Hello my friends from the meat-free side of spectrum! Here is a long overdue installment in our non-wimpy meat-free series, S/O/L/E Food Tuesday.
As regular readers know, I've jumped into the Twitter pool. Deep end. Happy to report the water's fine. I've met so many great food writers, sustainable food activists, gourmet home cooks, chefs, photographers, wine writers, it's been so fun. Like being at an ongoing virtual cocktail party, but it's much easier on the waistline. Unless of course, you hook up with my wino friends on Twitter, then you get into those Twitter Taste Live events and ...well, I digress.
Let's talk about a new dish or two to put into the meat-free rotation, shall we?
Ramps just sing Spring time and I love nothing more than grilling some with a little citrusy olive oil and salt. We usually have plans to do something else with them but we just don't seem to have any will power. After the first one or two off the grill, all caramelized and unctous and crispy at the same time; those plans are gone.
This may be the recipe that changes all that.
Ramp Pesto Mac and Cheese
Recipe: Ramp Pesto Mac and Cheese
8 oz. fontina cheese
8 oz. mascarpone cheese
8 oz. asiago, grated
1/4 cup ramp pesto
1 lb elbow pasta, cooked until al dente
1/4 cup reserved pasta water
kosher salt, to taste
fresh cracked black pepper to taste
Cook pasta according to directions, drain and reserve 1/2 cup of the cooking water. Mix cheeses (reserve about 1/4 cup of asiago), with the reserved pasta water, until creamy, season with salt and pepper. Mix pasta with pesto and cheese mixture and mix until blended. Add to a buttered baking dish and sprinkle remaining asiago cheese on top. Bake at 350 for about 20 - 30 minutes, until golden brown and lightly crispy on top. Serve. Eat.
This meal is a perfect example of the concept I call "sensible sustainability." Some who like to be more dogmatic about these things will talk about a purely locavore diet. (I note for the record these types often live in the bull's eye surrounded by Pacific Ocean fish, Napa Valley Wines, and year-round stellar produce.) If we truly followed that, true Italian cheeses would be verboten. And pasta too, unless you grow within a 100 mile radius of wheat, which I don't. I've heard people exhorting us to buy only domestic wines. But a European wine might have a smaller carbon footprint than a domestic wine from the West Coast for me.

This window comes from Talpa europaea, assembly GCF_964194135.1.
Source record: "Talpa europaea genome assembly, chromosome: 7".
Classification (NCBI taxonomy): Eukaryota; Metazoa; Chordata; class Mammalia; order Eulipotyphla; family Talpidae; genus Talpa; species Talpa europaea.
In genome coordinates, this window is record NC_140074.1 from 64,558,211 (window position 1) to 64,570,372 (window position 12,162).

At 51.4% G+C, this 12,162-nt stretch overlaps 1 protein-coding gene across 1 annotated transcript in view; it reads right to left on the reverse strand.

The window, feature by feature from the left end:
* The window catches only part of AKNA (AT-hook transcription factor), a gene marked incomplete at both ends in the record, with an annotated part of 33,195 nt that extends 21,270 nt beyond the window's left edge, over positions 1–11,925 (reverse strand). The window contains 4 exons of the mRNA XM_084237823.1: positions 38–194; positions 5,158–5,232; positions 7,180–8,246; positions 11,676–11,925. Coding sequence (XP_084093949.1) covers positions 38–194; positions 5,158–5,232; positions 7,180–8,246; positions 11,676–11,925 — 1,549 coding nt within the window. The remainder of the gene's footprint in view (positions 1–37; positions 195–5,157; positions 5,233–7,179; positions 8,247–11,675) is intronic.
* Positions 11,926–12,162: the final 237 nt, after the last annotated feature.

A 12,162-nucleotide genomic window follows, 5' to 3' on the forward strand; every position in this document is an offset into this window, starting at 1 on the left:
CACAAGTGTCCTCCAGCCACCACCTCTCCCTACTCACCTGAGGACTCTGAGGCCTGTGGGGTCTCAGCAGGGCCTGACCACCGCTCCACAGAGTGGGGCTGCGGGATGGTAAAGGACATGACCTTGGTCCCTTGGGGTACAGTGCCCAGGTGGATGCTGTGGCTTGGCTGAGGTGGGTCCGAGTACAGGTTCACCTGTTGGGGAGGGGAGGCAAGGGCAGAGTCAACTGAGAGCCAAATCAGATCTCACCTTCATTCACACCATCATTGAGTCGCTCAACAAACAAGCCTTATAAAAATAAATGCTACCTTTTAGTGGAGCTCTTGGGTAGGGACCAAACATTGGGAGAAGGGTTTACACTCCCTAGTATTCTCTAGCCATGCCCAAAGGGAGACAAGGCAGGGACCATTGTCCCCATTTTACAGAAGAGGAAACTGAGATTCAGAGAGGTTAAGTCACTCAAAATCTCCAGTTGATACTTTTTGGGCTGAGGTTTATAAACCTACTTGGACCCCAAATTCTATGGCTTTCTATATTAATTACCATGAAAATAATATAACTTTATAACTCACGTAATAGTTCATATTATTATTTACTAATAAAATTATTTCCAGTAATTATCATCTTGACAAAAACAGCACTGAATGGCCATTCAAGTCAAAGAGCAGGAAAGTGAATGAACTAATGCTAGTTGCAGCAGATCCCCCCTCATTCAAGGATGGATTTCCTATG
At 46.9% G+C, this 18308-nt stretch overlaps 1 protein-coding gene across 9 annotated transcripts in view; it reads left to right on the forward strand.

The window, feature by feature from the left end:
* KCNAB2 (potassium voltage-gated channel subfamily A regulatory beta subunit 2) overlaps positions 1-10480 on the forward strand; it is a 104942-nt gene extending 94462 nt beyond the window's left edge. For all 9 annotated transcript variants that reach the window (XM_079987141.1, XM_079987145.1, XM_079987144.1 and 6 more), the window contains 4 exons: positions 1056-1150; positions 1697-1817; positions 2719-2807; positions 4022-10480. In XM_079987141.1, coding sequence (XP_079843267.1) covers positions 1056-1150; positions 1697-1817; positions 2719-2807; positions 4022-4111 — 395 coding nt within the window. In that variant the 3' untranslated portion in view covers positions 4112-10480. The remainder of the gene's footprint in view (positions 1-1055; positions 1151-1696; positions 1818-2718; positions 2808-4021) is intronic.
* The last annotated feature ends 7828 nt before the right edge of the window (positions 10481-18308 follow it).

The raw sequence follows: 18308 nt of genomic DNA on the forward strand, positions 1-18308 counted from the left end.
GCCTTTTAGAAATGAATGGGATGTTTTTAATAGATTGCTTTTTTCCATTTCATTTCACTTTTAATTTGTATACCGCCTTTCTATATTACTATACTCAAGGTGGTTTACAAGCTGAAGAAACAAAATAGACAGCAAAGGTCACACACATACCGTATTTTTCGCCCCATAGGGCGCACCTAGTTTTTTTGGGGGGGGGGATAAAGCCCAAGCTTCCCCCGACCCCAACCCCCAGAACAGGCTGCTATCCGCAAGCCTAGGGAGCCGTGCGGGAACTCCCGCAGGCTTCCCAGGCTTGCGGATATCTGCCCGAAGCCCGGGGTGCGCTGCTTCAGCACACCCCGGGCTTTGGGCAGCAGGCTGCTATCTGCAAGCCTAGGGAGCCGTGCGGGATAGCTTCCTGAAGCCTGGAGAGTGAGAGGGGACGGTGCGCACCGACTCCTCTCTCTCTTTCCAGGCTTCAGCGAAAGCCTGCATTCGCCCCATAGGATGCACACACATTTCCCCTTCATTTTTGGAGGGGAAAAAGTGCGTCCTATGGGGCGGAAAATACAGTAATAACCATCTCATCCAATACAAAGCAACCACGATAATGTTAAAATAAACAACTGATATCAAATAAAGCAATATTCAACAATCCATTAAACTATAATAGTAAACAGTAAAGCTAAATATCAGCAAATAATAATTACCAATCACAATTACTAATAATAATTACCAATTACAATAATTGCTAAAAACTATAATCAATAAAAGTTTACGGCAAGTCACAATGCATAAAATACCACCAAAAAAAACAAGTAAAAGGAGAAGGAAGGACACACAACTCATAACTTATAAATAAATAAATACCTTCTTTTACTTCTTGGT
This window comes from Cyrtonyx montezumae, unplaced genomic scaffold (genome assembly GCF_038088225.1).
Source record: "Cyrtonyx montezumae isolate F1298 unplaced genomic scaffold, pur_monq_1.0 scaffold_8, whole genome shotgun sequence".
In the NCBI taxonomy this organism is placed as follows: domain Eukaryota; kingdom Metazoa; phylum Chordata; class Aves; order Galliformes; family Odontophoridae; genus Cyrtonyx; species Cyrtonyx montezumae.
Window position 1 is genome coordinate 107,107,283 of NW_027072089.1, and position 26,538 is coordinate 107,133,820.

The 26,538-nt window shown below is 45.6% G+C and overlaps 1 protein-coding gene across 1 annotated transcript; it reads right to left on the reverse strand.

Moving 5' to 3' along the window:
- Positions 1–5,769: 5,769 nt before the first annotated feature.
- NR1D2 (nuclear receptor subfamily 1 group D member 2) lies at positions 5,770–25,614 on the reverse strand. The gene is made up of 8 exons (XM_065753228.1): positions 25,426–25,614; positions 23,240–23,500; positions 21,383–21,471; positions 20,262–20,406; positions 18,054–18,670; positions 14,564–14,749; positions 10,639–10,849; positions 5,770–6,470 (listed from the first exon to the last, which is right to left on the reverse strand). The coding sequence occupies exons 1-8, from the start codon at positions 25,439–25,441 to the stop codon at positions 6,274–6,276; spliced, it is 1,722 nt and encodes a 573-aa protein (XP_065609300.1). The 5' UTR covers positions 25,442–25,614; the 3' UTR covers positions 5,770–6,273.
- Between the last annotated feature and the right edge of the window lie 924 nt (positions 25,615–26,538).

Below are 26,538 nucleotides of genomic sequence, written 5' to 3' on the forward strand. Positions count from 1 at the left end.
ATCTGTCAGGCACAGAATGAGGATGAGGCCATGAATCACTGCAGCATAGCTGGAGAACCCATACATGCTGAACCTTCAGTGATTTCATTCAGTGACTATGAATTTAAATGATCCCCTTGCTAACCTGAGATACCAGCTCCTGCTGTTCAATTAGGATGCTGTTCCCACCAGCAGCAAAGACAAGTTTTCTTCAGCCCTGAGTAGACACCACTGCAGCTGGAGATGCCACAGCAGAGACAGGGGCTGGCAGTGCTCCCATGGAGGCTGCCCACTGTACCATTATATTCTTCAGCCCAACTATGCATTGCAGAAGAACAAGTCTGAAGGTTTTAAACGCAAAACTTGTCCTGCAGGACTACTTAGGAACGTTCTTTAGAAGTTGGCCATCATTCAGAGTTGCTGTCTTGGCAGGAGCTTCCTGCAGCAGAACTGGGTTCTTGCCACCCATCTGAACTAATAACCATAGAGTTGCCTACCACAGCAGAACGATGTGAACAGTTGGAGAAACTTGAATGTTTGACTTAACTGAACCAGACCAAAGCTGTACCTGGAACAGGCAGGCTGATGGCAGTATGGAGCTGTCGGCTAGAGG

So let's be reasonable, shall we? One of the easiest ways to "Green" your diet is to eliminate or reduce food waste. Reducing waste is an unsung hero in the arsenal of tools to combat global warming. (How many metaphors can I mix here?) Read about the low carbon diet and food waste impacts at the great Bon Appetit Management Company site or read my summary of the Low Carbon Diet here (links to BAMCO are included).
Make this meal S/O/L/E Food by buying local, organic ramps. If you're in SF like Denise is you can get excellent olive oils such as Pasolivo.They grow Tuscan varietal heirloom olives and press them with local citrus for outstanding, prize-winning oils. We love to brush their Meyer Lemon or Tangerine oil on ramps that we grill. Reduce the impact by making only what you'll eat. Tough outer leaves can be frozen for stock. If you're ambitious, make your own pasta. That reduces the packaging used in the making of the meal and the carbon impact of manufacturing the box, trucking the pasta.
And the simple act of eating a meal, try one meal a week, meat-free has significant positive benefits for your health, the environment. Not using animal protein gets you that second vowel - E for ethical. (See Kim O'Donnel's excellent A Mighty Appetite here, for the recent news on other meat-free initiatives.)
So relax, enjoy and go say hello to my friends at ChezUs!
Our Contributors this week - ChezUs
Check out the beautiful ChezUs website here, for great recipes and fun posts.
Denise and Lenny cook and shoot, eat and critique out of a small San Francisco kitchen. Their site has video, podcasts and more.
Other S/O/L/E Food Recipes: